Who Is Brad Mills?

added 10/29/2009 by Dr. Bill McCurdy

Editor's note: This column is reposted, with permission, from Dr. McCurdy's blog, The Pecan Park Eagle.

When the Houston Astros announced Tuesday that Brad Mills would be the new field manager of the club in 2010, I was more than OK with it. I would have been all right with either Phil Garner or Dave Clark too, but both of those guys, especially Garner, were insiders to the organization and may have suffered already from one condition that the new manager is going to have to deal with next season, one way or another.

It might have been a lot harder for Garner, whom many of the current players already know well from his very recent tenure as the most vertically successful manager in Astros history. Dave Clark may have had a better shot at it, but even Dave has already suffered from being the interim manager for thirteen games at the tail end of this past awful 2009 season. It wasn’t the kind of formula for imbuing a man with much authority for the near future screen and scheme of things.

The "it" factor here is the influence of certain key veterans upon the rest of the team as producers and clubhouse politicians. I’m talking here about the impact of Lance Berkman, Carlos Lee, and Roy Oswalt. What each of these stars do, and fail to do, matters greatly. These guys can lead the younger players to get behind a manager from the start – or they can just as easily, no matter how subtly they do it, send out a message of disrespect for a manager that spreads like a virus.

And why not? After all, this has been “their” club for years – and they’re the guys who get paid the big bucks to make Houston a champion. Brad Mills may have played some third base, but he was no Mike Schmidt. Who is he to tell anybody in this family what to do?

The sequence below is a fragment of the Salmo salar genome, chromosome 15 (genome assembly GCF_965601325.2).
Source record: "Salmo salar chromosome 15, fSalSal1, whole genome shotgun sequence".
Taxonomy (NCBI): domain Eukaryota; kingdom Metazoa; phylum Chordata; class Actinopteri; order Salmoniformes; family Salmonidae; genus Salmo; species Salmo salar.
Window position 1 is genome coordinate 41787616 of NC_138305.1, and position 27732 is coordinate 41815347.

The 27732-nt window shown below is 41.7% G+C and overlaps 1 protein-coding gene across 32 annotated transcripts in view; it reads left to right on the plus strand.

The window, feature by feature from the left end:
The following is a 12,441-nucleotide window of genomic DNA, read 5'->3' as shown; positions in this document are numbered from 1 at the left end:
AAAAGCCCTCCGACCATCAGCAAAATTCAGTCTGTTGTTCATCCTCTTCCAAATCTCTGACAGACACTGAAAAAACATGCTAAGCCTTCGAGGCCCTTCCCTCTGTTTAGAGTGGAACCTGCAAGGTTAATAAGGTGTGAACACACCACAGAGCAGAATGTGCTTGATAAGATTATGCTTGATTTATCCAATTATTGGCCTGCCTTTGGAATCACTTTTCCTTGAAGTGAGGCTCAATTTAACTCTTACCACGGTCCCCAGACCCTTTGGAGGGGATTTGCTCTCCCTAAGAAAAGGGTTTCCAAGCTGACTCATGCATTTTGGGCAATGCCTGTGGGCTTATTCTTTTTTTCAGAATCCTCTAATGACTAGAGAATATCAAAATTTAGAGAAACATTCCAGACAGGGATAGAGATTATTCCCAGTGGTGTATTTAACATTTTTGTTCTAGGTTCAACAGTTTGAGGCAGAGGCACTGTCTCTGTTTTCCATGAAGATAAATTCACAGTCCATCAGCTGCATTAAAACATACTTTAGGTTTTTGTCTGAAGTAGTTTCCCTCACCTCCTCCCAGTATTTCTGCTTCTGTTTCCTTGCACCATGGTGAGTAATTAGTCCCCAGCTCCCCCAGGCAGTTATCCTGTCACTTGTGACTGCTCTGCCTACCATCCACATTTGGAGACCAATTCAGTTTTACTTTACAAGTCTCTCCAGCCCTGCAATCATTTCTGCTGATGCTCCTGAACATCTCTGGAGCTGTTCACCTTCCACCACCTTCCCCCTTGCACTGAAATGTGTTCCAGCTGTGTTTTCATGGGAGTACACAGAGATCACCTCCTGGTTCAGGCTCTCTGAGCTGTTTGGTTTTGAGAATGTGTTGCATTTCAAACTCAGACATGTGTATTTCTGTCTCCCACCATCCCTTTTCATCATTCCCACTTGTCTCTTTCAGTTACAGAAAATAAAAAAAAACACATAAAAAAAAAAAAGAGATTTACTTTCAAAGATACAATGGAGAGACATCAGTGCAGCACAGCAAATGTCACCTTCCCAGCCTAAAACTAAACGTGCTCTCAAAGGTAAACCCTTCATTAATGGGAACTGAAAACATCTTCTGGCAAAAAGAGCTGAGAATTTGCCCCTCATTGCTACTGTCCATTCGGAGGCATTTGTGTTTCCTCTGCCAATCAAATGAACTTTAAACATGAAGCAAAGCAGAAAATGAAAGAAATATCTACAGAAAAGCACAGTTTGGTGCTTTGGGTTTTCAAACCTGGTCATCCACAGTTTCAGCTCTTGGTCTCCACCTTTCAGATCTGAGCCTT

Our Houston stars didn’t invent that dynamic. The resistance of elitists to control by others viewed as less qualified by talent and tenure is as old as the proverbial hills. It goes way back and way beyond baseball as one of the great destroyers of aspiring kingdoms and expiring dynasties. We just seem to have it at play in Houston baseball today, even though we’ve never won anything but a single National League pennant.

Let’s face it. The Houston Astros cannot win without good production from Lance Berkman, Roy Oswalt, and Carlos Lee. They also cannot win if these key veterans fail to support Brad Mills as manager. Everybody, including us fans, loses if Brad Mills doesn’t have a clue as to how important these three guys are to both team production and morale.

Just as importantly, Brad Mills needs to come in with an honest strategy for gaining their confidence and support as early as possible. All three of these players are also smart guys – and should quickly see how important resolving this issue is to each of them and the club, as well. Pretending it doesn’t exist is both foolish and potentially fatal to future success in the National League.

That issue, my friends, is the one that 90% of the 2010 season now turns upon, in my humble opinion. Let’s all get behind Brad Mills and wish him and our Houston Astros the best outcome possible.